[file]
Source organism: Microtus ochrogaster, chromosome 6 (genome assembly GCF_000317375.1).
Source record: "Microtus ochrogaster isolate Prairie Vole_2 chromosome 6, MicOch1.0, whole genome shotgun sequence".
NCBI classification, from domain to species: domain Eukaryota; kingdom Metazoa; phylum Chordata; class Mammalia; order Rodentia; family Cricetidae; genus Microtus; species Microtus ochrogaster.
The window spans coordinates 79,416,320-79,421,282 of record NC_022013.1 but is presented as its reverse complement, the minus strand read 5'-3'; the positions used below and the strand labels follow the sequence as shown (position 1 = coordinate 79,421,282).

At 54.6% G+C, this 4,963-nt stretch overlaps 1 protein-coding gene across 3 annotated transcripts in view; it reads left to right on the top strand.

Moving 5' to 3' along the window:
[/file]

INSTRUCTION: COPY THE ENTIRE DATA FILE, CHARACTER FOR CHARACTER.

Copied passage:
Source organism: Microtus ochrogaster, chromosome 6 (genome assembly GCF_000317375.1).
Source record: "Microtus ochrogaster isolate Prairie Vole_2 chromosome 6, MicOch1.0, whole genome shotgun sequence".
NCBI classification, from domain to species: domain Eukaryota; kingdom Metazoa; phylum Chordata; class Mammalia; order Rodentia; family Cricetidae; genus Microtus; species Microtus ochrogaster.
The window spans coordinates 79,416,320-79,421,282 of record NC_022013.1 but is presented as its reverse complement, the minus strand read 5'-3'; the positions used below and the strand labels follow the sequence as shown (position 1 = coordinate 79,421,282).

At 54.6% G+C, this 4,963-nt stretch overlaps 1 protein-coding gene across 3 annotated transcripts in view; it reads left to right on the top strand.

Moving 5' to 3' along the window: